If you’re anything like us, glacier hiking in Iceland ranks near the top of your Iceland bucket list–and after experiencing it firsthand, let me say: it lives up to the hype.
Iceland, in general, is packed with memorable and downright unique travel experiences, from snorkeling between 2 tectonic plates to riding through the countryside on Icelandic horses.
Even with the stiff competition, though, an Iceland glacier hike definitely ranks near the top of our most memorable experiences in Iceland!
From the distinctive crunch of ice under our feet, to the thrill of sipping glacier water directly from the source, to the sad and poignant reminder of our changing Earth illustrated by the long walk to the ice, it’s safe to say that we won’t be forgetting our Iceland glacier walk anytime soon.
If you’re planning a trip to Iceland and are hoping to experience an Iceland glacier hike for yourself, here’s what you need to know before you go!
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What’s it like to hike on a glacier in Iceland?
If I needed to sum up our time glacier hiking in Iceland in one sentence, I’d say that it was simultaneously more memorable and much more relaxed than we expected.
The atmosphere of standing on the mighty Vatnajökull Glacier was positively breathtaking, but it was far from physically strenuous.
Our glacier hike (this is the tour we booked–more on that below!) could really be categorized as more of a walk.
“Easy” is in the eye of the beholder, but in our experience, while a glacier walk requires caution, it doesn’t necessarily require a particularly elevated heart rate.
On the other hand, if your goal is to appreciate the majesty of a glacier up close, a glacier hike in Iceland is absolutely right for you.
Unlike our experience snorkeling Silfra, we will almost certainly continue to find ways to get up close and personal with glaciers during our future trips to Iceland!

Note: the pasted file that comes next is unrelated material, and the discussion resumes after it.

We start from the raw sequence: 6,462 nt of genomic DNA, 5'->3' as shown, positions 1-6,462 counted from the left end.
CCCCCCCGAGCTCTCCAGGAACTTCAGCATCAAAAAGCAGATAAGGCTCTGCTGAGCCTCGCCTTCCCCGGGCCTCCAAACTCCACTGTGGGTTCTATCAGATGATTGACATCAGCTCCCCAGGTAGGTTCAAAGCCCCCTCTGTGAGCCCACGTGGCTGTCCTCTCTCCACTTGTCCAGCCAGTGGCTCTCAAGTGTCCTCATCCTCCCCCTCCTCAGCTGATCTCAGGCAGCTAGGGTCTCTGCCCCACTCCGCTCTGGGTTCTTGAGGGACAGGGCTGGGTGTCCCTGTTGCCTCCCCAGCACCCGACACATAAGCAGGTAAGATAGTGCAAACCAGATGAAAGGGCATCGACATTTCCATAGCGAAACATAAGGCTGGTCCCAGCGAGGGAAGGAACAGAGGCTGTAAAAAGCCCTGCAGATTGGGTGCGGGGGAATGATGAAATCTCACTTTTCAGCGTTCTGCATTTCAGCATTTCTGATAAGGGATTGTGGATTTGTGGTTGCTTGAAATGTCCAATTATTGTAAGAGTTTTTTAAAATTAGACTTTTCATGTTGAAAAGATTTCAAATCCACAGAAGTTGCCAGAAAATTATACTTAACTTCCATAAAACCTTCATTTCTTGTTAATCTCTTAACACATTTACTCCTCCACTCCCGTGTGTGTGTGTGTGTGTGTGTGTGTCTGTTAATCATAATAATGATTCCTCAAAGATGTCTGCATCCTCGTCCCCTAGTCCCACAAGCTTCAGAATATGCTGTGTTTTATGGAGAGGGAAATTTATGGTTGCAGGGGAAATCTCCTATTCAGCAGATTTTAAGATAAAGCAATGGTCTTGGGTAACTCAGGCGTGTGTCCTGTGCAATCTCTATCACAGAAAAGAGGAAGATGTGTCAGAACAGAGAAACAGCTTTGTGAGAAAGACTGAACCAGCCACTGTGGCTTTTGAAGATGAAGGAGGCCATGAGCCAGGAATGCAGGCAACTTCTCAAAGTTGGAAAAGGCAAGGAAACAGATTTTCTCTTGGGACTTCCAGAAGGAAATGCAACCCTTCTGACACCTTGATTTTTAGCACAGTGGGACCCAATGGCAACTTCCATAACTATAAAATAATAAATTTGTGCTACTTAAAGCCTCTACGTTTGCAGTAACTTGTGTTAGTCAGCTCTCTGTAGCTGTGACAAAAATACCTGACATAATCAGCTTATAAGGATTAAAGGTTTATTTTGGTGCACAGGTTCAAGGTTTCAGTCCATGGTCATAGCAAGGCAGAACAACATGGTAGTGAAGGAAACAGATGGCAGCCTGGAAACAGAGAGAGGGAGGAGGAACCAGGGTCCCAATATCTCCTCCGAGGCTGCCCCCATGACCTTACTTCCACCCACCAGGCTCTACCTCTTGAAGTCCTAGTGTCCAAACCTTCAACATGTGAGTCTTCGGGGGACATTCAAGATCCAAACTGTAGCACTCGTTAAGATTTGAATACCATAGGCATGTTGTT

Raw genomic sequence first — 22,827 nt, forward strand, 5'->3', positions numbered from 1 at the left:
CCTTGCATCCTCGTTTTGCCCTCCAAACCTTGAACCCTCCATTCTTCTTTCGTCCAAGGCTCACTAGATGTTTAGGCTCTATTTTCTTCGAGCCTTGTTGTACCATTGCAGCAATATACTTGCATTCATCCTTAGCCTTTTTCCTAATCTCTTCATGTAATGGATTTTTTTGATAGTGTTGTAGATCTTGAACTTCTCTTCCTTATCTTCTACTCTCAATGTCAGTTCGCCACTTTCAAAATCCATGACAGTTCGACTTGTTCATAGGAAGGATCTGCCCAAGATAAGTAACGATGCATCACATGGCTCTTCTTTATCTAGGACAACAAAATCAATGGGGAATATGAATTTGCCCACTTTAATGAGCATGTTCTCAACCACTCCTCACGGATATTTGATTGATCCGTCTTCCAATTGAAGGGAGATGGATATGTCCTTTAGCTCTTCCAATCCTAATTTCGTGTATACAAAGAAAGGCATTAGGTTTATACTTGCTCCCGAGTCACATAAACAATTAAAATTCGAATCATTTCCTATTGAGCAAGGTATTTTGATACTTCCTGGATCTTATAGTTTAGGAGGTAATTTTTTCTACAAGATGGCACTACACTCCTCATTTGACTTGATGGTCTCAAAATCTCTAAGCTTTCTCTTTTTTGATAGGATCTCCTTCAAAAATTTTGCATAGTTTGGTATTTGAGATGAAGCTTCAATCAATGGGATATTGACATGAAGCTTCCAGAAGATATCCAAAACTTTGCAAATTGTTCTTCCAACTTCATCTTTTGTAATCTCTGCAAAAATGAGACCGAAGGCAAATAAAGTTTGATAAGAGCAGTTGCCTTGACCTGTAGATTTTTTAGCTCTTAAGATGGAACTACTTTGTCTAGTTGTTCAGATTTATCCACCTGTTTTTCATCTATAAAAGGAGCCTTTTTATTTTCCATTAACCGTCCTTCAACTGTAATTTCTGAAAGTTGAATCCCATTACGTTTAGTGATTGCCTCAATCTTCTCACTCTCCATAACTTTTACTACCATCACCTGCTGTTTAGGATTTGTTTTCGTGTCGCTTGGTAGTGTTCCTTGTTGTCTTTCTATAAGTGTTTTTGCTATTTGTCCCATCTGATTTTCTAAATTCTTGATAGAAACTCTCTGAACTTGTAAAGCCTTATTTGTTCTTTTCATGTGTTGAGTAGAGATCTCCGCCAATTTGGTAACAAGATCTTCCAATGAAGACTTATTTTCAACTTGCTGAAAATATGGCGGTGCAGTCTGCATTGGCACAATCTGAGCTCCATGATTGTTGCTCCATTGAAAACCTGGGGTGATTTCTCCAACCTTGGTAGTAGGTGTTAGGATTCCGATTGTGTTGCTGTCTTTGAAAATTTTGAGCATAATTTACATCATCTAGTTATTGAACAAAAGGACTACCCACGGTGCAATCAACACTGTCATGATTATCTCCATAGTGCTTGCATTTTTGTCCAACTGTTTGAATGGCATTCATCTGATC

Personally, touring an ice cave is the #1 reason I’m desperate to return to Iceland in winter.
Our Iceland Glacier Tour
We booked this popular glacier hiking tour, which included everything from the necessary safety gear to transport to and from Vatnajökull (from the company’s office nearby).
Most importantly, our tour included an excellent, thorough guide who constantly checked on our comfort and safety every step of the way, including providing the most detailed explanation of tying crampons that I can imagine.
From the moment we pulled up to the office to pick up our gear until the moment we said goodbye, we felt completely taken care of.
When it comes to group tours, particularly for unique experiences like walking on a glacier, setting expectations and thorough communication goes a long way, and our tour guide excelled here.
We loved our Iceland glacier tour and would happily recommend it–with one caveat.
Due to time constraints and not knowing how much we would enjoy the experience, we booked a 3-hour tour, which is the most popular option for first-timers.
However, in retrospect, I wish we would have booked the extended 5-hour tour that goes higher up into the glacier instead.